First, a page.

During the two years that went into making her 2015 album, “Midnight,” Grace Potter realized a game-changing truth about herself.
“I figured out that I’m here for a reason,” she says during a telephone interview. “I think people show up for a certain time or space for a reason. And it’s definitely not to make other people happy and just for me to stay in my place and do my bit. I don’t ever want to run what I call a carnival, essentially. There are a lot of bands that do this, where the show is the same every night and they’re essentially the dude that pulls the lever on the roller coaster. I don't want to be about that."
Potter was looking for something more substantial, more rewarding with the new solo album. "Midnight” made a statement about taking risks and challenging fans who are accustomed to the tuneful, potent and decidedly American-sounding guitar rock Potter created with her long-time band, the Nocturnals, over the course of five studio albums.
Potter and her band will perform at 7 p.m. Thursday, July 21, at the Britt Pavilion, 350 S. First St., Jacksonville. Tickets are $49 for reserved seats or standing room only, $36 for lawn seating, $26 for kids 12 and younger, and can be purchased online at brittfest.org, at the box office, 216 W. Main St., Medford, or by calling 541-773-6077.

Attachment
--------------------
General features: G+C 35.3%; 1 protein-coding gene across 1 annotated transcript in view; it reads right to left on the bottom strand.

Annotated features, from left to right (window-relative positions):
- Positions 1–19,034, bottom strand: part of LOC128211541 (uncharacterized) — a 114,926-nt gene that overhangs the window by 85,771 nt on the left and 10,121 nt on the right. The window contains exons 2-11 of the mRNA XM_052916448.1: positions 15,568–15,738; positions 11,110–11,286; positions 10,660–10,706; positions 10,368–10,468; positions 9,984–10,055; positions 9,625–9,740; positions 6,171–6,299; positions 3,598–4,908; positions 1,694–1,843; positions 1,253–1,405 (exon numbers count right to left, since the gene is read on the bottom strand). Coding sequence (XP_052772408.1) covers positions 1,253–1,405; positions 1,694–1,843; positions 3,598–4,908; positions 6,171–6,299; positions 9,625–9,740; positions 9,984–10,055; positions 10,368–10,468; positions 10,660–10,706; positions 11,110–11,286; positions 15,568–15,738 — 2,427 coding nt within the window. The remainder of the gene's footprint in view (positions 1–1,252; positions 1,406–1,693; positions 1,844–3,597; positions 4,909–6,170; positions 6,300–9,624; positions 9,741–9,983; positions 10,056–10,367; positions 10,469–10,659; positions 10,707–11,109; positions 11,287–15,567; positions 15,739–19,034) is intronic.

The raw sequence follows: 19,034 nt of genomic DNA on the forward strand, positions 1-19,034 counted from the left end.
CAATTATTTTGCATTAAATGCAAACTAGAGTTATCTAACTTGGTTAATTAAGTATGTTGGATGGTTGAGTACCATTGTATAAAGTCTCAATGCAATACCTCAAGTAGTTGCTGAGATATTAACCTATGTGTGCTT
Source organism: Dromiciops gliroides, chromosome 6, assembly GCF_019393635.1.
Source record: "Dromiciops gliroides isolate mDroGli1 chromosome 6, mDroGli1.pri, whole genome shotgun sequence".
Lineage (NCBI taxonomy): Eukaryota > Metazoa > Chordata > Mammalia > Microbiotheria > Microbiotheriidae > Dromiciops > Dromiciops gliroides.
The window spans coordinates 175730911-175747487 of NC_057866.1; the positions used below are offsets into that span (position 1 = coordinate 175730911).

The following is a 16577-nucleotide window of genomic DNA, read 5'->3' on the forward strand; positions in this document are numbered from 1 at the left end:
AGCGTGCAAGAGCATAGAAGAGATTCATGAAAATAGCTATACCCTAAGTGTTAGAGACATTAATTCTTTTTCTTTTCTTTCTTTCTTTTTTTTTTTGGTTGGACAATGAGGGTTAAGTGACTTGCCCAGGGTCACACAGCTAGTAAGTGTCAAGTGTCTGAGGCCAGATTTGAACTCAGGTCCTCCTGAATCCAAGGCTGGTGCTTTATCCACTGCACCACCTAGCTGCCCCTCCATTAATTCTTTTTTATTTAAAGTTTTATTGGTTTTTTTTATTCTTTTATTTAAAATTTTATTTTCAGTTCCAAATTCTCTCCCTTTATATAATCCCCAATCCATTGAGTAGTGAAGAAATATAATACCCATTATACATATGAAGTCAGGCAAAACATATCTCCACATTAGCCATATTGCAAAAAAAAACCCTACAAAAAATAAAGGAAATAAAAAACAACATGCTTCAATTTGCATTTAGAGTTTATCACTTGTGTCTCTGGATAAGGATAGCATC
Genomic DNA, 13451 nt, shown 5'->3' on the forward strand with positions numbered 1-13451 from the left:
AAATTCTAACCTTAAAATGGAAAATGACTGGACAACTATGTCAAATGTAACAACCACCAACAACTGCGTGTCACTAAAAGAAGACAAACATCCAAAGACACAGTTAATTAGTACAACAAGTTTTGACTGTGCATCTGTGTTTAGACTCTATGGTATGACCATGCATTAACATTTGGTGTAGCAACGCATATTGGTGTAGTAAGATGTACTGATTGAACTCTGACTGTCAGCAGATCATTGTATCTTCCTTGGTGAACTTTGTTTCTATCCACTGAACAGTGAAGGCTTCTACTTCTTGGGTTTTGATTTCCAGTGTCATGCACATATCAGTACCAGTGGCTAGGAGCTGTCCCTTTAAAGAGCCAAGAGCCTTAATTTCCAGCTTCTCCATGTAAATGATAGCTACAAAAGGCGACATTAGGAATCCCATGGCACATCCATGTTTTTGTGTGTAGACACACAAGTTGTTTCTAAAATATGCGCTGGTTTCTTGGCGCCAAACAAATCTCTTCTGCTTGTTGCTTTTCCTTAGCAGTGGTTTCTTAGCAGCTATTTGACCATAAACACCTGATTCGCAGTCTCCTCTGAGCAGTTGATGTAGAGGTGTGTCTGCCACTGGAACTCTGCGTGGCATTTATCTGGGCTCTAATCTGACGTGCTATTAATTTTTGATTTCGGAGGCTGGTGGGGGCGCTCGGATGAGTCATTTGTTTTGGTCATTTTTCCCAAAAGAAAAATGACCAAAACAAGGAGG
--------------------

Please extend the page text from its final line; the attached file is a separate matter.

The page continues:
Some might consider "Midnight" as a sell-out and Potter's bid for pop stardom. The songs "Delirious" — one she wrote to prove to her label she could write a Top 40 hit — "Alive Tonight," "Hot to the Touch" and "What We've Become" are filled with programmed dance-friendly beats, synthetic instrumentation and hook-heavy choruses that certainly fit with the sounds of today's top-40 music.
Yet a few other tunes seem less tailored to fit pop trends and help diversify the album. “Empty Heart” is a sassy rocker with a little funk; the breakup song, “The Miner,” is a soulful pop ballad with a striking vocal melody; and “Let You Go,” the standout closing track, is a stark piano-based ballad with a dramatic vocal melody.
Potter admits that "Midnight" indeed seeks to reach a Top 40 audience.
"I thought that if I was going to stand and be counted in the pop mainstream, I better do it soon," she says. "I'm getting too old," adds the 33-year-old. "I realized I still had so much I wanted to do."
Despite her ambitions, Potter says that for a while she fully intended to record "Midnight" with the Nocturnals. However, once she changed up her writing process at the beginning of the project and worked in the studio with producer Eric Valentine, it became clear that “Midnight” was going to be a solo album.
Potter emphasizes that “Midnight” does not mark the end of the road for the Nocturnals, and she fully intends to make more albums with her band. In fact, the band for her tour behind the “Midnight” album includes two long-time members of the Nocturnals, drummer Matt Burr and guitarist Benny Yurco. And Potter promises that in addition to songs from “Midnight,” her set list will include plenty of songs from the albums made with the Nocturnals, including some selections fans won’t expect.
“There are some cool songs that we haven’t played in a long time, like some of the early 2005, 2006 stuff that literally never saw its way to the stage and was only on a record,” she says. “We’re bringing some of that up and kicking up the dust. It’s been a fun experience on a musical level just getting back into some of those older songs.”